Sunday, February 10, 2008

"Collective amnesia"

What could be best described as a "wry smile" – others might have called it a grimace – passed briefly over the visage of this blogger this morning on seeing the strap line on the front page of The Sunday Telegraph.

"Migrants must obey British laws", the strap proclaimed. "I wish!", was my response, having written some time ago that the egregious failure of the immigrant communities to obey the law of the land was possibly of significant factor in their inability to integrate.

But there is a double irony here in that many of us would like the opportunity to obey British laws. In our current system, they are becoming rare as the legislative power in this land is increasingly assumed by the European Union.

It was rather apt, therefore, that Richard Shephard MP, in a debate on the EU constitutional Lisbon treaty on Wednesday (to a near empty House) should have remarked that, "this great parliamentary Chamber has collective amnesia as regards remembering to whom we are accountable and who should form our laws."

That amnesia is evident in the broader debate about whether sharia law should be adopted in this country, making an interesting contrast with the almost total lack of debate about whether more of the equally alien system of EU law should also be adopted.

Enter Christopher Booker with his column this morning, remarking on "Europe's parliaments rush into impotence". Like us, he noted the contrast between May 2005, when French voters chucked out the EU Constitution in a referendum and last Thursday, when the French Assembly nodded through a rearranged but otherwise virtually identical Lisbon Treaty.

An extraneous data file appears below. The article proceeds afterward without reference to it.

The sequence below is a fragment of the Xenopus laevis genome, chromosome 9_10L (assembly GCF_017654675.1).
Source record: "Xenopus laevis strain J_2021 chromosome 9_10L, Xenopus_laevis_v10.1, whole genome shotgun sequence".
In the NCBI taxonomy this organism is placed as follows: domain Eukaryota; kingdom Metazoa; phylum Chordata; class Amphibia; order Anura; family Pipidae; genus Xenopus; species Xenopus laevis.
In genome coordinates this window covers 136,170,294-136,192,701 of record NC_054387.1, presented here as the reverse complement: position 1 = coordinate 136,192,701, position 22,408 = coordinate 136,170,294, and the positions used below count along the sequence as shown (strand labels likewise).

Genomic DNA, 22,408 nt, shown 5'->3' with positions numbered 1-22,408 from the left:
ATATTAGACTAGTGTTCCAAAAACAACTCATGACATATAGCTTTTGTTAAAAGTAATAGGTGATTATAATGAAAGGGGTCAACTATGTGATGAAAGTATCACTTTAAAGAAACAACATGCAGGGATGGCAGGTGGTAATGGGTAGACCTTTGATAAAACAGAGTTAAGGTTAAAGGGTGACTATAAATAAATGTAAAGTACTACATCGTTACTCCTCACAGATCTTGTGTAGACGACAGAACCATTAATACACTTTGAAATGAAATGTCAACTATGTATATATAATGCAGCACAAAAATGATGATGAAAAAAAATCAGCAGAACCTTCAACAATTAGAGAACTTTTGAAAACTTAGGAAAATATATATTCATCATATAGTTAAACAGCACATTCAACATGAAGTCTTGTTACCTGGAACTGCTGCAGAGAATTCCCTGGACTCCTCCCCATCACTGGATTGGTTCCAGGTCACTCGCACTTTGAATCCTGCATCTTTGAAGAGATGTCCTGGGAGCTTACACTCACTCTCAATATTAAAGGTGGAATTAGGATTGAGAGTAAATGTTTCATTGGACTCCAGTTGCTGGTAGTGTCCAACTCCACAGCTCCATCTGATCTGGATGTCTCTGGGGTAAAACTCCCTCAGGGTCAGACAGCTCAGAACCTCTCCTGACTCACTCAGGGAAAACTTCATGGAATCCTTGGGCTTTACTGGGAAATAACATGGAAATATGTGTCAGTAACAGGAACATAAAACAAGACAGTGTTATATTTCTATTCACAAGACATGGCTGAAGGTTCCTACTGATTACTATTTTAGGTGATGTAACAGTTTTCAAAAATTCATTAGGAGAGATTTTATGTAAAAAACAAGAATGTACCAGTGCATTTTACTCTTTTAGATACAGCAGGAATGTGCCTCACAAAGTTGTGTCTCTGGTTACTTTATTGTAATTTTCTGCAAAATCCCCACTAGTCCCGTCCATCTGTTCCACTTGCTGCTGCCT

In the former instance, the event made front-page news across Europe yet, last Thursday, not a single British newspaper recorded the French ratification.

This coincided last week, writes Booker, with the spectacle of a virtually empty House of Commons going day after day through the empty farce of "debating" the treaty, when a majority of MPs who couldn't care less about its implications had already, in effect, ratified it by nodding it through on Second Reading. He adds:

Considering how much more of the powers of Parliament this treaty hands over to our new supranational government - more than any treaty since we entered the European Community in 1973 - future generations may be baffled to read how little interest our elected representatives took in seeing their powers given away.

Parliaments all over Europe are rushing to follow suit and give the EU its Constitution-by-any-other-name, setting up the government that will dictate most of our laws and how our countries are run. The five that have already done so include those of Romania, where only one MP voted against, and little Malta.
Booker then picks up on a "handful of Maltese politicians" who asked how this could be done when Article 6 of their own constitution states that "the Maltese Constitution is sovereign" over all the affairs of the island. How can it be legal, asked Dr Josie Muscat, one party leader, to agree to an EU Constitution that will reduce the status of Malta's Parliament to that of "a local council in a European district"? He continues: